- GL.iNet GL-SFT1200 (Opal) – this would be a great introductory travel router so you can get your feet wet and play around for not much money. It is dual band with external antennas and will be fast enough for casual browsing. Note that this model does not use a fully open-source version of OpenWrt.
- GL.iNet GL-MT1300 (Beryl) – a step up from the Opal device, with a USB 3 port instead of USB 2 and a more powerful processor. Both have 3x gigabit ethernet ports in case you’re looking for wired connectivity.
- GL.iNet GL-AXT1800 (Slate AX) – supports the latest Wi-Fi standard (Wi-Fi 6, or 802.11ax), and has the fastest processor. If you use WireGuard, it can do up to 550 Mbps for VPN, or 120 Mbps for OpenVPN. I would expect this travel router to be future-proofed for many years, and it would actually do well for an in-home router as well.
- Recent Samsung and Pixel phones (running Android 10 or newer) such as the Pixel 6, Pixel 7, Galaxy S22, Galaxy S23, and others
You’ll also need a battery pack. The MoKo pack we’ve used for years appears to also not be manufactured/sold anymore. Here are some other battery packs. Ensure you select the correct USB type (you probably want USB-C for everything at this point in 2023).
Using a GL.iNet device with United Wi-Fi (and related nuances)
I have found that quite a few different host Wi-Fi networks have some nuance to them. United Wi-Fi specifically does not work if connecting over the 2.4 GHz band to the aircraft’s access point. It will broadcast the network over 2.4 GHz and allow you to connect, but nothing will actually work. So make sure you connect with the 5 GHz band and the rebroadcast your own Wi-Fi on the 2.4 GHz band. Some networks will be the other way around, like the Residence Inn we stayed at in Phoenix this past weekend.
United Wi-Fi is surprisingly quick. There isn’t much waiting at all for casual browsing, and all social media apps work as expected.
Below will be a few screenshots of how I do things. TravelCat is the SSID I use for our devices on the travel router. I have a TravelCat set up on both bands and enable/disable as necessary to switch bands.
How to set up a travel router on United Wi-Fi
This is how I set up the travel router on United Wi-Fi. I’m guessing most other airlines/hotels are similar. Steps 1 and 2 can be completed prior to your flight and only need to be done once.
- On the travel router, navigate to DNS settings and uncheck “rebind protection”. This is a setting that generally is useful and protects from malicious attacks but it breaks captive portals. Captive portals are how you get signed into various Wi-Fis so it breaks those. Just disable it, you’ll be fine.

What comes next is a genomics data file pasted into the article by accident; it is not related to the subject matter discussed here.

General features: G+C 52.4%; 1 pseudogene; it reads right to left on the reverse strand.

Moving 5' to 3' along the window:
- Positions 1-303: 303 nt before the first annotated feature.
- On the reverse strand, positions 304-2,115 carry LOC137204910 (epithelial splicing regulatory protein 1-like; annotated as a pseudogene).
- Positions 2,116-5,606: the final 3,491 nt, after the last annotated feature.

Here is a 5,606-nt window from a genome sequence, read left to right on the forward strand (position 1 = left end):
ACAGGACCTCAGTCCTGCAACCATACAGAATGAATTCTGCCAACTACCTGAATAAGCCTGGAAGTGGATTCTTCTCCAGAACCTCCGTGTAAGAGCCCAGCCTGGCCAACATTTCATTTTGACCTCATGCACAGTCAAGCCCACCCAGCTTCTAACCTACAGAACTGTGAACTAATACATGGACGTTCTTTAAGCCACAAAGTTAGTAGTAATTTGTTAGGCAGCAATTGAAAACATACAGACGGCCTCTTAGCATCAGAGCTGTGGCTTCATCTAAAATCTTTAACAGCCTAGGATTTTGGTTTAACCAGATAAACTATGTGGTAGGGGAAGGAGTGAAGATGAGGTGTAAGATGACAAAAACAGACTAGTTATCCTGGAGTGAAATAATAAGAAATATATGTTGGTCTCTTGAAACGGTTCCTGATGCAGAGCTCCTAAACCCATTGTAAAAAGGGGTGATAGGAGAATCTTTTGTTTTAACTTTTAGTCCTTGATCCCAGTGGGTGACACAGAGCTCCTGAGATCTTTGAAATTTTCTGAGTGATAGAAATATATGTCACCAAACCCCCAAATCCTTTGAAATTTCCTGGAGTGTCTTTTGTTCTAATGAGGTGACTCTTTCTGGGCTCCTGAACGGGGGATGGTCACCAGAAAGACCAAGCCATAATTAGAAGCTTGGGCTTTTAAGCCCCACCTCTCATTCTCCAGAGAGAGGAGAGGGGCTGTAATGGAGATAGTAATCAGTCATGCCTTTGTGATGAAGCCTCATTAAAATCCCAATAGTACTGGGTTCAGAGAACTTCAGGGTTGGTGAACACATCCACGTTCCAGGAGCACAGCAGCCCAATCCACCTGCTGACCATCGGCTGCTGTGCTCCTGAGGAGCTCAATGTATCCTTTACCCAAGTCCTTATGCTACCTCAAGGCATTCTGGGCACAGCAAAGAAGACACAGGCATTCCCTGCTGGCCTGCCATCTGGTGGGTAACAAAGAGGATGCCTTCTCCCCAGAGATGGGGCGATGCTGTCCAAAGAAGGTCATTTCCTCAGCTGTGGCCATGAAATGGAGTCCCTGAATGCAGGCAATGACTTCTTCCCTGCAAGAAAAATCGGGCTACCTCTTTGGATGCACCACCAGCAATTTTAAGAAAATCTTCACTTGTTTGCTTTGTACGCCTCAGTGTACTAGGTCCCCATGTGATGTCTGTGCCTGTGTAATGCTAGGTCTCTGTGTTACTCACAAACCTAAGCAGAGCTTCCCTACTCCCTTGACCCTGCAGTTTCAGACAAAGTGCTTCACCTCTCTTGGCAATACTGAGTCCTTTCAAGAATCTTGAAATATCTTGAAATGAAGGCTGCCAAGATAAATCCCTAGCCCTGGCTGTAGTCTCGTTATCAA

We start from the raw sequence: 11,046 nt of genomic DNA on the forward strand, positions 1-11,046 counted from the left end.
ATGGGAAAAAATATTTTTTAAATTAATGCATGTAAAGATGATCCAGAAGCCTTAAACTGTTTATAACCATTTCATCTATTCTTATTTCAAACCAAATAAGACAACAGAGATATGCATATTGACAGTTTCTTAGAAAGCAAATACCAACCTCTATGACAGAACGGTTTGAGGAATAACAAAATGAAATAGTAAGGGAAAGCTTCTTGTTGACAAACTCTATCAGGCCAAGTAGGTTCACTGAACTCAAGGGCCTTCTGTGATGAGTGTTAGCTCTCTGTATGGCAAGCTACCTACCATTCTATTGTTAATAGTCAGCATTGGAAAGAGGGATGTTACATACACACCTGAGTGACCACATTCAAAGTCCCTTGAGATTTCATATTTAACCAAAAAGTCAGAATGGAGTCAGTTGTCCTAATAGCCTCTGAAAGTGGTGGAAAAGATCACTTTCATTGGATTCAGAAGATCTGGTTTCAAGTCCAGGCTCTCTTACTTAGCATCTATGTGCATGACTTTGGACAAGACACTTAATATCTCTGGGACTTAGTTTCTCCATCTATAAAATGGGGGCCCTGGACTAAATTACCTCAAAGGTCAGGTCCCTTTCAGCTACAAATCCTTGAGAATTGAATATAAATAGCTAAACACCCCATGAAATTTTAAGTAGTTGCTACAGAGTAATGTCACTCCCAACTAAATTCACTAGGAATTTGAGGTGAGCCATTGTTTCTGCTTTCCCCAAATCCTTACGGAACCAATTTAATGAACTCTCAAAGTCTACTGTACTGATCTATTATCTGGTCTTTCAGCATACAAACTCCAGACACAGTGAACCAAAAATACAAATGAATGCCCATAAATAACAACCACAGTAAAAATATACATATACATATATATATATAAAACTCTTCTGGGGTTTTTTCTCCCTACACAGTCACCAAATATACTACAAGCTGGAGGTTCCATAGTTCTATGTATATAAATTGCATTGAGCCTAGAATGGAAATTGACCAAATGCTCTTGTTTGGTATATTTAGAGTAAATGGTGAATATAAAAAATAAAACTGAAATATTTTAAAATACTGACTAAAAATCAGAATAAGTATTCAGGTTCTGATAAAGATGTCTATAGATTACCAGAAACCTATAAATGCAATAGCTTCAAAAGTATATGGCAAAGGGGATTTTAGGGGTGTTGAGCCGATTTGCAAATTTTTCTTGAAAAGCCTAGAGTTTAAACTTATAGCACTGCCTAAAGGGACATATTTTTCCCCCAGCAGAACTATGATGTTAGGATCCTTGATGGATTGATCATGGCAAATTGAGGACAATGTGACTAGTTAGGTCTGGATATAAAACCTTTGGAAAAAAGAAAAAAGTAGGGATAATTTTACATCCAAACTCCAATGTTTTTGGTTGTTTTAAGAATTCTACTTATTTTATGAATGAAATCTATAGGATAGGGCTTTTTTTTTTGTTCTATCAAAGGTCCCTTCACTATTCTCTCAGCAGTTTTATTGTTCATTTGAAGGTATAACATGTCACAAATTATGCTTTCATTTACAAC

- Set up your SSID on both 2.4 GHz and 5 GHz bands. One must be enabled at all times or you’ll need to plug in via ethernet or reset the device to access it again.
- Connect to the host Wi-Fi on the 5 GHz band if possible. There should be a “scan” button. Tap it and select the network wit the right name that has the negative value closest to 0 (for example -40 dBm is better than -60 dBm).
- Open the captive portal page name if you know it, for example unitedwifi.com. If you don’t, just try to go to google.com or yahoo.com or something boring like that and it should redirect you to complete the login process.
- Pay if necessary.
- All done! Start browsing as usual!
Investing in a travel router can pay for itself in just a single flight (depending on family size), making it an essential piece of tech for any flyer. By sharing Wi-Fi connections among multiple devices and splitting the cost with travel companions, you can save money and stay connected while traveling. So, on your next flight, consider bringing along a travel router and enjoy the convenience and cost-saving benefits it offers. Not gonna lie, I wish I had started using a travel router sooner and coughing up the $8-10 per flight to keep myself entertained with something more than endless games of 2048 or Chess or Catan. Besides, what self-respecting nerd doesn’t like playing with new technology?
Disclosure: Some of the links in this post are affiliate links. This means that, at zero cost to you, I will earn an affiliate commission if you click through the link and finalize a purchase.